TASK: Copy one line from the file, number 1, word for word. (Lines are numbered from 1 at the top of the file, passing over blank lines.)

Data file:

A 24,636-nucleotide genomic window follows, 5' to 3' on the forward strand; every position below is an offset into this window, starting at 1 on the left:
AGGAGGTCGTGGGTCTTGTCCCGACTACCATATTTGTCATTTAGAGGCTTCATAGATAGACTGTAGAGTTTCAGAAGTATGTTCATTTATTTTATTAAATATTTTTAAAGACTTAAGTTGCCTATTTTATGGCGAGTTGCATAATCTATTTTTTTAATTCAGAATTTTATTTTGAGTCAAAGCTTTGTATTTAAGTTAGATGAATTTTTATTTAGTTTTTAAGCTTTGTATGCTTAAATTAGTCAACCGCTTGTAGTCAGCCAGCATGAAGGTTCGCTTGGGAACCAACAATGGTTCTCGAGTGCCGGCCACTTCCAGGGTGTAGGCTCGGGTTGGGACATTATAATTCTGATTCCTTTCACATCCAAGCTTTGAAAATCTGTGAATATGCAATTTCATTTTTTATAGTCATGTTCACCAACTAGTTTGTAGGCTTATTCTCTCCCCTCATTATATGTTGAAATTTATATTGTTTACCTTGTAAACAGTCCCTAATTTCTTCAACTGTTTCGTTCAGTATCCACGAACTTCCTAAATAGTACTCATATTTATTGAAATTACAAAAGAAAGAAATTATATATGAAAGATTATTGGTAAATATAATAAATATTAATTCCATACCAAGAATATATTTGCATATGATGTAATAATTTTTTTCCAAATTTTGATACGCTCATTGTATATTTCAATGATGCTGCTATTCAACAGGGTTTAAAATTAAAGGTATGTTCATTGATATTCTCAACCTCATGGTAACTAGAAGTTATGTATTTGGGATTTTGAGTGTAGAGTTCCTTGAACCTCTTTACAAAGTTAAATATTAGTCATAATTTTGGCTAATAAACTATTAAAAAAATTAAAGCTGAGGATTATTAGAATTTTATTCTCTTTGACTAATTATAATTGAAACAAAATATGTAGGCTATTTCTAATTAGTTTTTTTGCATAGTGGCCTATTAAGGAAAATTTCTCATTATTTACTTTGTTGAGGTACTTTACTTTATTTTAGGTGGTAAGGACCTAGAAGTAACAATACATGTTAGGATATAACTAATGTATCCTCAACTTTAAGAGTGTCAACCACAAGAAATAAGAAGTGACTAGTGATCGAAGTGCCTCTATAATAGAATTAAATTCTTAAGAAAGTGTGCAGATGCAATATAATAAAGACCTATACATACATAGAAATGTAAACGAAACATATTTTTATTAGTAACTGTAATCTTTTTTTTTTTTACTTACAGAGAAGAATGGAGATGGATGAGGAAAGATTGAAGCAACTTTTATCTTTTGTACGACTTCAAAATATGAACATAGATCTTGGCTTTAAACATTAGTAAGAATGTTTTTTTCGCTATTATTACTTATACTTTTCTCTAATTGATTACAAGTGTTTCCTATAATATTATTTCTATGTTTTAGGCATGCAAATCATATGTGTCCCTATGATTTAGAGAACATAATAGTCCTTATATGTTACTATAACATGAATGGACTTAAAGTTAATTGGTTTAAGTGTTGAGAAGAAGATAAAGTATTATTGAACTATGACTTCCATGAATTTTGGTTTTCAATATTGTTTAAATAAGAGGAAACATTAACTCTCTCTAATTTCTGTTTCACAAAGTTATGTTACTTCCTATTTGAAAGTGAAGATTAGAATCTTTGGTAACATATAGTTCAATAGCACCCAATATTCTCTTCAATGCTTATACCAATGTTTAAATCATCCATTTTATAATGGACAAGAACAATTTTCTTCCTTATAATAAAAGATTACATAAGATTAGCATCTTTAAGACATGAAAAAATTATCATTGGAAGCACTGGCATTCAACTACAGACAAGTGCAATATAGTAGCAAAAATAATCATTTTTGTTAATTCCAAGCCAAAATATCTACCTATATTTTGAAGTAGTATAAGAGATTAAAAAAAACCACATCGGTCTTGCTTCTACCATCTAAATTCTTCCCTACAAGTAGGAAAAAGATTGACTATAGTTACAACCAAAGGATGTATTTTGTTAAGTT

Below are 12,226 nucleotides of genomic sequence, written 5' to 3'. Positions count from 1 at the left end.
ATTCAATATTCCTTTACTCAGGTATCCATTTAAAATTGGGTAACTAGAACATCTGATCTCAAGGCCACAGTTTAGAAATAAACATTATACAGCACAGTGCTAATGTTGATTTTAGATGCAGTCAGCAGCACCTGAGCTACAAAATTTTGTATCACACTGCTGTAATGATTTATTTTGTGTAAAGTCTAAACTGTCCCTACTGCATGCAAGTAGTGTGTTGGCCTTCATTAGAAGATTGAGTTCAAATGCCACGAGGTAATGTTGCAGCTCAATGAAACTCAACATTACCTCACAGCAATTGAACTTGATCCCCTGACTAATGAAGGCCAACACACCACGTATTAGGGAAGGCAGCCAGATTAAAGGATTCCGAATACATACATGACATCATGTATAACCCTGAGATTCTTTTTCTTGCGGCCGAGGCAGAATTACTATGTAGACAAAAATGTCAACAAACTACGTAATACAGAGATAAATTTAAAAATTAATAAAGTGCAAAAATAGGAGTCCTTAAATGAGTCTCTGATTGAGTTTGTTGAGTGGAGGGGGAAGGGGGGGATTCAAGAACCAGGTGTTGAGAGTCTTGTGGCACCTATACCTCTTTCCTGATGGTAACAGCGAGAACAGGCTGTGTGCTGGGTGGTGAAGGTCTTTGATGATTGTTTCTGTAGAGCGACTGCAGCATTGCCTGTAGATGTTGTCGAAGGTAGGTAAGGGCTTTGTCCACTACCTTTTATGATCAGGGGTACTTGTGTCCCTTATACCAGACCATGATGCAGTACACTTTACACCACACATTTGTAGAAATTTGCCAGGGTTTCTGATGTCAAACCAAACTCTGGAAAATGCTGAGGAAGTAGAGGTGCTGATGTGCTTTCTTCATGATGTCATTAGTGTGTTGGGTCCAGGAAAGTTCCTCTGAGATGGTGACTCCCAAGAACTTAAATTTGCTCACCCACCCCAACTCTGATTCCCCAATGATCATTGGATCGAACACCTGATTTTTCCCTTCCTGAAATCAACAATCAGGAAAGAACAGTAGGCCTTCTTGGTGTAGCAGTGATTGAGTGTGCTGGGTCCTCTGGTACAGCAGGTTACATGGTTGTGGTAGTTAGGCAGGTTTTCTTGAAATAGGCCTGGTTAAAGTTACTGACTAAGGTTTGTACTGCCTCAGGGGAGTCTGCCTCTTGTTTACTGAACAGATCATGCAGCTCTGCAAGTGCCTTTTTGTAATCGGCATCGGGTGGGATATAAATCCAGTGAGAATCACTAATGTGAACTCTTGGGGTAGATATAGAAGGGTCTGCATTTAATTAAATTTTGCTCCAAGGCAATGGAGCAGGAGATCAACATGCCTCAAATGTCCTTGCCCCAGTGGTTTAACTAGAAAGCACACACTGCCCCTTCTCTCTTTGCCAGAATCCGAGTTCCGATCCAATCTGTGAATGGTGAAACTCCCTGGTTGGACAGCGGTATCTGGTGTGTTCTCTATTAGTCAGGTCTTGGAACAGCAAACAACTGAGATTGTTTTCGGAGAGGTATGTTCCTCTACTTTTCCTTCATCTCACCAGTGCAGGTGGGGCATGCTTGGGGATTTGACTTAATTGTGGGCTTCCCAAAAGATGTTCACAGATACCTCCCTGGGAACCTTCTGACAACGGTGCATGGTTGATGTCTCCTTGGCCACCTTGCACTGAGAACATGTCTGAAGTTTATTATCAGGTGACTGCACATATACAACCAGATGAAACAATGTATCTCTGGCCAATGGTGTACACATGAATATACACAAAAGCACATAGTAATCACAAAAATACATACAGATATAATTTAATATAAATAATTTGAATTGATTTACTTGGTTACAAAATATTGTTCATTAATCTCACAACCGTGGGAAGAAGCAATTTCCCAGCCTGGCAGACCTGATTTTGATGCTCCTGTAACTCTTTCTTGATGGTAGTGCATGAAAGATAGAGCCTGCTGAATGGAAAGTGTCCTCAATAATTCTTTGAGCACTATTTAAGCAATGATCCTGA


A 24,636-nucleotide genomic window follows, 5' to 3' on the forward strand; every position below is an offset into this window, starting at 1 on the left: